It's been a very long time! I've had a lot of time to think and reflect, evaluate and reexamine. 29 has been a very interesting year. It's the transition from one decade to the next. No longer in the same boat as my friends who are 21-23, but I definitely am not in the same boat as my friends who are young mothers and fathers. I have a husband now and some decisions to make in terms of my career. Do I keep going or go full speed ahead in another direction? Should I get another graduate degree maybe an MBA or study interior design? Do I wait around for the next big audition or do I make my own work?
After months of pondering I think God is making it clear to keep dancing and choreographing, keep teaching, keep DJing, and to keep growing.
With 30 just 3 months away, I think I'm ready!
So it's time to officially retire this blog and start anew. My husband convinced me that I have a lot to share that you might want to hear about. I'm newly married, living in Harlem, a teaching artist, a performer trying to take it to next level, and a woman of God trying to imitate Jesus' example in everything I do. Let's continue the conversation at http://joyeclectic.tumblr.com/
I just finished this book and I must say it is one of the most compelling, thought provoking, mind shifting books I've read in a long time. It's my first eBook read, via the Nook app on my iPad. Being a child of the migration myself, my parents individually leaving North Carolina and settling in Washington, D.C. I am fascinated by the stories of the brave men and women who travelled North and West for opportunities the South wouldn't allow them. Having made my own migration further south and then to New York, without any barriers or thought other than this is where I would like to work and live I am reexamining everything. You just have to read this.
Growing up, back to school shopping was simultaneously an excitement and a frustration. I began with a huge list of items I wanted, ended up fighting with my Mom in the store and left with maybe one or two items, much to my chagrin.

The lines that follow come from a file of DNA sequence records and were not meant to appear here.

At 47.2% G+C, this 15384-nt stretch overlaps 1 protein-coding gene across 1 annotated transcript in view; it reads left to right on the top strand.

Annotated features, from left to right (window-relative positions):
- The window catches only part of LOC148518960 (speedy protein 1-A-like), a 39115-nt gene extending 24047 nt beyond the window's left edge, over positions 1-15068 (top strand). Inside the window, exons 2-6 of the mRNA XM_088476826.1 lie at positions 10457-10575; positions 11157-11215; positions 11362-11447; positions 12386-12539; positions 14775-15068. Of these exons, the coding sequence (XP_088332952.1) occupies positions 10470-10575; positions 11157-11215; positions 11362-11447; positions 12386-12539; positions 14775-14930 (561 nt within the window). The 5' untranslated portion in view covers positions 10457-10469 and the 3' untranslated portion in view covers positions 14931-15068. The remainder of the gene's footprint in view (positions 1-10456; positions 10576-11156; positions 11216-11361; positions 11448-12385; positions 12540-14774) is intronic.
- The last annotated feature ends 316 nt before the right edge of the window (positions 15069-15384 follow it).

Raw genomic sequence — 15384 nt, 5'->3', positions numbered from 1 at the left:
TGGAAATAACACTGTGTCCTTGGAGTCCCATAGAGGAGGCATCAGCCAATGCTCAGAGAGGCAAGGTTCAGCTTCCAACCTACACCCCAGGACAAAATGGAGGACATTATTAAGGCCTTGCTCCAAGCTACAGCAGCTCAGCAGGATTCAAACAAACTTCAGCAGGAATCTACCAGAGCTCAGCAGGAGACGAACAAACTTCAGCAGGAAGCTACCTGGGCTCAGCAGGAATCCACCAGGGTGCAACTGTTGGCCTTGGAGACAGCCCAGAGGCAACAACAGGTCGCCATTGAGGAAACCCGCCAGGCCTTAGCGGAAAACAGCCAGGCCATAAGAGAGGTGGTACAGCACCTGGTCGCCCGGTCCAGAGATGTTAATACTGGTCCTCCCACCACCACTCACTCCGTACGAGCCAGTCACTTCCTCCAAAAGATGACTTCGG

Once, I began to have my independence ( a driver's license, wheels, and some MONEY!) I began to collect clothing items galore! In college I prided my self with never repeating an outfit and after undergrad and grad school, out on my own in the fashion capitol of the world, I began to be known for choosing a shoe sale over groceries.
Inspired by Jean Chatzky's Today show experiment of eliminating her wardrobe to only 6 items for thirty days I decided I might be better off with less. Nina Garcia, fashion editor at Marie Claire and author is always mentioning how much she abhors the overloaded American girl's closet. So I began the purge. And I kept going and going and going.
Last Wednesday, I decided that I should make a list of how many items I minimally need per season. For instance, 7 summer dresses, 5 t-shirts, 2 slacks, etc. And then all the rest, no matter how cute or where I got it or how inexpensive or expensive it was, I sent off to the Goodwill. About 6 large bags worth. At first I was a little nervous, but I realized that I've been making much more conscious and better choices ever since. I FEEL more fashionable than ever and I get dressed so much faster. Even amidst a shopping fast (yes, this is third or fourth one so far, nothing except dire necessity until January) I'm feeling pretty good. I feel like I got a whole new fall wardrobe without buying not one new item. Mainly because I couldn't see everything that I had and now I'm challenging myself to make new combinations. On Sunday I wore, blazer which I hadn't worn since probably 2008, black cigarette slacks, and a pair of shoes that I've had since 2006 and got so many compliments. Probably because they've never seen me wear slacks. Why? Because I forgot that I even OWNED slacks!!!! Sure, the other day I wished I had a fuschia, strong shouldered cropped blazer but my tan one I got for $5 back in 2002 gives pretty much the same affect. In the words of Coco Chanel, "Fashion fades, style is eternal."